Oddly, in light of this Kursk-esque triumph, the victors seem unhappy. Of course Trump has conservative opposition, personal haters and tribal Republicans who want everyone to imitate Ronald Reagan based off an executive summary of the first paragraph of his Wikipedia entry1, but that’s different. That’s good old-fashioned intranecine blood-letting. No, what’s really interesting is reliable fonts of liberal opinion who are so horrified by the Donald Trump experience you’d think they weren’t the ones who created him.

The New York Times won’t pass up any chance to take a shot at Trump. John Oliver recently made a pious anti-Trump monologue to an audience that couldn’t include five Trump supporters. A popular gossip blog got Trump to retweet an uncited, out-of-context Mussolini quote, and opponents have enthusiastically pretended that matters. Nate Silver has been banging on against Trump for months yet says other people talk about Trump too much. No quote is too out-of-context for a derisive retweet, no ancient interview too minor for a jab, no association insufficient for guilt. The words “fascist” and “racist” are thrown around like confetti by the usual suspects, though some would call pizza fascist for burning the roof of their mouths.

It’s hard to understand. Issues of immigration and PC have been entombed so deep for the political class that it takes a reality TV star with multiple bankruptcies to advance them. Mission accomplished! So what’s the problem? I guess it’s that there’s still a big minority of the American electorate which, in spite of all of the exhortation of their betters, still has the nerve to hold opinions that should be inexpressible. That big minority has not submitted to seemingly-overwhelming rhetorical forces, and is so desperate after decades of electoral impotence that they’re even willing to line up behind a certified grade-A asshole for lack of any alternative.

Can this experience be replicated elsewhere? In Canada Kevin O’Leary is on the road trying to become some Canadian Trump. Nobody seems interested, except mockingly. O’Leary shares “brash capitalist” pedigree with Trump but nothing else; he’s more like an uglier, ruder Belinda Stronach. But O’Leary not being the man doesn’t mean the man cannot exist, for many of the same cultural artifacts that gave rise to American Trumpism are at work here.

Our Liberal government is enthusiastic about refugees and immigration. The recently-defeated Stephen Harper government was, in absolute terms, also enthusiastic but less so. Many Harper initiatives were targeted at specific immigrant groups. The attempt to ban people from wearing a face veil while taking the citizenship oath. The “barbaric cultural practices” hotline. Taking in fewer Syrian refugees than the Liberals or the NDP. Our national elites unified in opposition, calling these policies “dog-whistle politics”2 just this side of the concentration camps. Today the Conservatives are electoral roadkill. Job done.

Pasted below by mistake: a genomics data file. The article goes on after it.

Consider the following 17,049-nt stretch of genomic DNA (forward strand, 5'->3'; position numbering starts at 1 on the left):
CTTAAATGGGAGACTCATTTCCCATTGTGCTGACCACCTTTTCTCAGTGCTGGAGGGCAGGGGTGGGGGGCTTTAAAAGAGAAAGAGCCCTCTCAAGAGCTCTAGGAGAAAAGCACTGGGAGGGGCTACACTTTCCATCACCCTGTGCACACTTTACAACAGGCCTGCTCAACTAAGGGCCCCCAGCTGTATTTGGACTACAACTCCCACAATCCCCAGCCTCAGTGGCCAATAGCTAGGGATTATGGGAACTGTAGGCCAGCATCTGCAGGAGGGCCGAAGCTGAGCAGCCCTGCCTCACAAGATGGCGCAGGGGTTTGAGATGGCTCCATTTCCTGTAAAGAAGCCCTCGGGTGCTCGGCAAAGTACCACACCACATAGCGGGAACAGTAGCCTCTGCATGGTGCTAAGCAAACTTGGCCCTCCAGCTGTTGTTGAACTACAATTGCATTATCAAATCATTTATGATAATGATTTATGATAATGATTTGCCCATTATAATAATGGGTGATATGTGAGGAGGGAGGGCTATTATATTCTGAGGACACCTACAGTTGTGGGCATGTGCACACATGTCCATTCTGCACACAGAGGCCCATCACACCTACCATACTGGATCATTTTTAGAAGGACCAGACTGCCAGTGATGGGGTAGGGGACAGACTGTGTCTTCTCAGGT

Yet polling consistently shows these ideas had support. The niqab ban, struck down by the courts on entirely procedural grounds, has been consistently popular. Despite heart-rending photos and an undisputed humanitarian crisis, bringing in more Syrian refugees has been sharply divisive and the Liberals were eventually obliged to scale down their own plans. The barbaric practices hotline was well-liked, particularly in Quebec, and a post-election poll quoted by reliably-anti-Tory iPolitics gave the dead policy 58% approval. On balance, Canadians supported Harper’s opinions on immigration, that just didn’t overcome the myriad other reasons to ditch the Conservative candidate.

The immigration question in Canada is nothing like what it’s become in the United States. Most people didn’t get worked up and of course these issues aren’t untouchable here. Stephen Harper just touched them. It may not always be that way, though: even these modest moves provoked a media backlash. Michael den Tandt of the National Post referred to those popular initiatives as “an unmitigated disaster,” Andrew Coyne was full of implications, and Lord Black gave Harper a finger-wagging. These are no representatives of the “loony left;” that wing was far nastier, while Harper’s few allies came from choir-preachers Sun Media or The Rebel and possessed little influence beyond their actual circulation.

It’s not enough to disagree with these ideas, establish that they’re wrong, fire them full of holes until they sink without trace. There must be at least an implication that anyone suggesting them is a bad person. Intelligent arguments are made in favour of (for example) increased immigration, but when a party pushes an opposing policy intelligence takes a back seat to insinuation, accusations of ugliness and grumpiness at best and racism at worst. It’s a great position if you want to establish superior moral bona fides, and anybody who opens Twitter can see where the wind is blowing. Not one of the Conservative Party’s blue-chippers at the Manning Conference are picking up this torch, despite the polls.

We already have our own, made-in-Canada political taboos. Introducing an abortion law and re-instating the death penalty, which no candidate for Cabinet will ever look at sideways, retain multi-decade levels of public support dwarfing arguments over what sort of assisted suicide we’ll allow. Serious attention to these has been limited to the Christian Heritage Party and, very occasionally, a couple Conservative backbenchers permitted to run off-reservation secure in the knowledge that they can’t possibly make a difference. Conditions are ripening for an ignored voter base to launch a reaction that’s proportionately quite as powerful as Donald Trump’s.

Nor is our parliamentary system absolute protection. David Orchard, an anti-free trade Liberal, came close to the leadership of the federal Progressive Conservatives thanks to one goofy issue and a certain personal following. Provincially, Alison Redford took control of the Alberta PCs despite the opposition of more-or-less the entire caucus. Redford is now in disgrace, of course, but she was Premier, and had oil prices stayed high and sky palaces hidden perhaps still would be. And then there’s John Diefenbaker, Prime Minister for six years, maybe the last true conservative in the office, and a Western farm lawyer who was never, ever accepted as party leader by the Toronto-centric brass.

If the right sort of firebrand came along—and no, Kevin O’Leary ain’t him—could our assorted Ottawa milquetoasts fall to an angry man with invincible self-regard, the willingness to shout the practically forbidden, and 20,000 new members in his van? Not today, maybe not tomorrow, but in a few years’ time? Americans aren’t uniquely stupid, and when ignored Canadians aren’t uniquely immune to frustration. Much stranger things have happened than “Ezra 2020,” and it serves everyone’s interest for important, neglected issues to be taken up by politicians who are, by the low standards of their breed, reasonably straight-shooting and civilized.

Or just treat ideas you don’t like as political toxic waste, a personal shame to anyone who dares espouse them. That’ll probably be fine.